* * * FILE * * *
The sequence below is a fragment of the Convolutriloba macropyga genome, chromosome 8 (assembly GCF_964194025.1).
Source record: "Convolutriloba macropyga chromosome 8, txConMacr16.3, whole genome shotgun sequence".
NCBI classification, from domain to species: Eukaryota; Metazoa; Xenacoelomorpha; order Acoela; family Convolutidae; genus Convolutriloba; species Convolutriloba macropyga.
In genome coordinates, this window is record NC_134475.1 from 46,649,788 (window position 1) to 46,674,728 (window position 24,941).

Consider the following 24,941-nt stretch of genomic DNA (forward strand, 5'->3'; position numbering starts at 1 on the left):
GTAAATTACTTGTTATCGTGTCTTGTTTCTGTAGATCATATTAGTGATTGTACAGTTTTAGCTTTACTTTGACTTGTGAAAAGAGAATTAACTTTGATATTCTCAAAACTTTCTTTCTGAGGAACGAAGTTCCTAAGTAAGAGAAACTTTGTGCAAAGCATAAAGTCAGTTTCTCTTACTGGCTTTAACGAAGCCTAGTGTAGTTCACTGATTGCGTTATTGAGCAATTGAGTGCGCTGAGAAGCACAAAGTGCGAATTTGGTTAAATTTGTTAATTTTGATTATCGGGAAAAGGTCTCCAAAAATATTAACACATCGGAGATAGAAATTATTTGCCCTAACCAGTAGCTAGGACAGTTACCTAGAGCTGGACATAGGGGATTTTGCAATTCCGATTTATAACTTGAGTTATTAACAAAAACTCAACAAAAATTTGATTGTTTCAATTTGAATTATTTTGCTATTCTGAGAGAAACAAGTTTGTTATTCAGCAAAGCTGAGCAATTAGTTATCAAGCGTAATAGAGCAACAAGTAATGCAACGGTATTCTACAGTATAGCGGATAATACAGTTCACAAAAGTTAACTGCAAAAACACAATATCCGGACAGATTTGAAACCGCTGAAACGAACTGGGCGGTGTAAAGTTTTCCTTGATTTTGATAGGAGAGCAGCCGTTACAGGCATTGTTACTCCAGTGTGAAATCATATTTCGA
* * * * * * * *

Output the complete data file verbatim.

The sequence below is a fragment of the Convolutriloba macropyga genome, chromosome 8 (assembly GCF_964194025.1).
Source record: "Convolutriloba macropyga chromosome 8, txConMacr16.3, whole genome shotgun sequence".
NCBI classification, from domain to species: Eukaryota; Metazoa; Xenacoelomorpha; order Acoela; family Convolutidae; genus Convolutriloba; species Convolutriloba macropyga.
In genome coordinates, this window is record NC_134475.1 from 46,649,788 (window position 1) to 46,674,728 (window position 24,941).

Consider the following 24,941-nt stretch of genomic DNA (forward strand, 5'->3'; position numbering starts at 1 on the left):
GTAAATTACTTGTTATCGTGTCTTGTTTCTGTAGATCATATTAGTGATTGTACAGTTTTAGCTTTACTTTGACTTGTGAAAAGAGAATTAACTTTGATATTCTCAAAACTTTCTTTCTGAGGAACGAAGTTCCTAAGTAAGAGAAACTTTGTGCAAAGCATAAAGTCAGTTTCTCTTACTGGCTTTAACGAAGCCTAGTGTAGTTCACTGATTGCGTTATTGAGCAATTGAGTGCGCTGAGAAGCACAAAGTGCGAATTTGGTTAAATTTGTTAATTTTGATTATCGGGAAAAGGTCTCCAAAAATATTAACACATCGGAGATAGAAATTATTTGCCCTAACCAGTAGCTAGGACAGTTACCTAGAGCTGGACATAGGGGATTTTGCAATTCCGATTTATAACTTGAGTTATTAACAAAAACTCAACAAAAATTTGATTGTTTCAATTTGAATTATTTTGCTATTCTGAGAGAAACAAGTTTGTTATTCAGCAAAGCTGAGCAATTAGTTATCAAGCGTAATAGAGCAACAAGTAATGCAACGGTATTCTACAGTATAGCGGATAATACAGTTCACAAAAGTTAACTGCAAAAACACAATATCCGGACAGATTTGAAACCGCTGAAACGAACTGGGCGGTGTAAAGTTTTCCTTGATTTTGATAGGAGAGCAGCCGTTACAGGCATTGTTACTCCAGTGTGAAATCATATTTCGA